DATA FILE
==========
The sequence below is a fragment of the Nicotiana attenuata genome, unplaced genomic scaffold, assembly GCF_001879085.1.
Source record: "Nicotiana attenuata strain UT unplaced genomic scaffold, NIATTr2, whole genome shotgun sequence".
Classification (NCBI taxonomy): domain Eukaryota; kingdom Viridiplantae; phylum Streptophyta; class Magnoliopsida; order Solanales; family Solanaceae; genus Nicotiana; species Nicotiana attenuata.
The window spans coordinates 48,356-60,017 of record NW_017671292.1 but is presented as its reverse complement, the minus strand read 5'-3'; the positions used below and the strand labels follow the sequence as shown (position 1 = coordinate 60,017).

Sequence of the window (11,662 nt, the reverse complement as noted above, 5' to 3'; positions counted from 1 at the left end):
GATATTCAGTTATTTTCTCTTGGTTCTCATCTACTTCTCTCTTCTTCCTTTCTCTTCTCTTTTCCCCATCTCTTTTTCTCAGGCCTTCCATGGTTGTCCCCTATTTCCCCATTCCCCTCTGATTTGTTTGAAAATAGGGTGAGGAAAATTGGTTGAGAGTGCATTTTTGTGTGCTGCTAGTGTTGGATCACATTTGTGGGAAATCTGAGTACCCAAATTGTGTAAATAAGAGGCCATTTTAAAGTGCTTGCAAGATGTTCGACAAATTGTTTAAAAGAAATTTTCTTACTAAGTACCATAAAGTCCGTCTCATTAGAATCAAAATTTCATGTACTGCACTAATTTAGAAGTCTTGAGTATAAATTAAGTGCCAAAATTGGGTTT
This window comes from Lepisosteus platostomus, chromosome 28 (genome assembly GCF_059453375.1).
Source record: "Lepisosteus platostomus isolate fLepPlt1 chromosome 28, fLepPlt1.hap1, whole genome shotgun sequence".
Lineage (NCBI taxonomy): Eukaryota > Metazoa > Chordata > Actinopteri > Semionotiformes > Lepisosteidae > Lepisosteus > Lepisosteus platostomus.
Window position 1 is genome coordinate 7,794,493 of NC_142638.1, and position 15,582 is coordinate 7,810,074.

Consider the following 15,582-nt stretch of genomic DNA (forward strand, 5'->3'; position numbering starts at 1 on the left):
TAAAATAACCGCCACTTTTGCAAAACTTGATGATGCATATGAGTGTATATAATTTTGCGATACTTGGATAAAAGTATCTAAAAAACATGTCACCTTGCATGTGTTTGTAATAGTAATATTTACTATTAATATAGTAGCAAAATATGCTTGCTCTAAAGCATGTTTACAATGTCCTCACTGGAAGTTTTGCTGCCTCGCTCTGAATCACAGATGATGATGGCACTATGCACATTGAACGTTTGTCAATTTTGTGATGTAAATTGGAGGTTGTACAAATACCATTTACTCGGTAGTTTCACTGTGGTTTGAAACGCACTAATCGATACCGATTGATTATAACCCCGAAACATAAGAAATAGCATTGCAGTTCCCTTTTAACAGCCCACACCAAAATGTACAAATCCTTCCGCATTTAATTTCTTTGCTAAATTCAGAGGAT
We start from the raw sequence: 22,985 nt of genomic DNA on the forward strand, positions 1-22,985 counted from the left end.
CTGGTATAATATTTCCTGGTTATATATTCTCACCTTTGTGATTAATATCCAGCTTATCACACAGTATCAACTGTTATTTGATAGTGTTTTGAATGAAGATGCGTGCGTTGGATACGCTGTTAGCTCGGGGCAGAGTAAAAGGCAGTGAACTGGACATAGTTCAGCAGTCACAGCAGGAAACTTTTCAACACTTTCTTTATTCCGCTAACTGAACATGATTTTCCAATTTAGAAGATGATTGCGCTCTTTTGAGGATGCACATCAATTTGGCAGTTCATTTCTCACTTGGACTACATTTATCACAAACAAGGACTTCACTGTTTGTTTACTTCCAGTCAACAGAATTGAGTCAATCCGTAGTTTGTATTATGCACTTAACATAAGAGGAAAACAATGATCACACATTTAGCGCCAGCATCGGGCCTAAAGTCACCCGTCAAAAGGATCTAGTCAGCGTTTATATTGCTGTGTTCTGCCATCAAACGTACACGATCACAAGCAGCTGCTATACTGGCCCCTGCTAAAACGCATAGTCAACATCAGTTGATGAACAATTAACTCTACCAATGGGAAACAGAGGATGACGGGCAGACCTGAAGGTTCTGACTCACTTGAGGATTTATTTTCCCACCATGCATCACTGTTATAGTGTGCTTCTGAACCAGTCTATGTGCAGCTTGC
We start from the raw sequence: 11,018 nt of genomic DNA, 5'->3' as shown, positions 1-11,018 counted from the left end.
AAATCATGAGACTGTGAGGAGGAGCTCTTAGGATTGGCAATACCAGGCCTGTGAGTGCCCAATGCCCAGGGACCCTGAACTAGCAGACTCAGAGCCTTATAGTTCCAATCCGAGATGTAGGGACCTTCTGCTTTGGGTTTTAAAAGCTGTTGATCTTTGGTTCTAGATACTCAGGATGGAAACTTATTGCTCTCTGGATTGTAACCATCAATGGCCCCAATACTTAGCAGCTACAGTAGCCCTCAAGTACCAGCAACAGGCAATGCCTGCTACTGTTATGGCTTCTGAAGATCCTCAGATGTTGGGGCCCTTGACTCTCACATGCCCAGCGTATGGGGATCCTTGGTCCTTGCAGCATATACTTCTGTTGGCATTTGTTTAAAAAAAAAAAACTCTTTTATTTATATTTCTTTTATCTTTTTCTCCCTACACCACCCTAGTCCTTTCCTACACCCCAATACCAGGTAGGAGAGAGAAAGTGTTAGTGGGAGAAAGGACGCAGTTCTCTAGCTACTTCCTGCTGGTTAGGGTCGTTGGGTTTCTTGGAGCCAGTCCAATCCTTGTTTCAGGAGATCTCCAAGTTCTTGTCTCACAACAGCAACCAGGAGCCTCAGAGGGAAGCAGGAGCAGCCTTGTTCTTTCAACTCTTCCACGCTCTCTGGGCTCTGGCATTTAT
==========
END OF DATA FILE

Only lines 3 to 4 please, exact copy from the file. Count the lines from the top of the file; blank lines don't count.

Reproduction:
Classification (NCBI taxonomy): domain Eukaryota; kingdom Viridiplantae; phylum Streptophyta; class Magnoliopsida; order Solanales; family Solanaceae; genus Nicotiana; species Nicotiana attenuata.
The window spans coordinates 48,356-60,017 of record NW_017671292.1 but is presented as its reverse complement, the minus strand read 5'-3'; the positions used below and the strand labels follow the sequence as shown (position 1 = coordinate 60,017).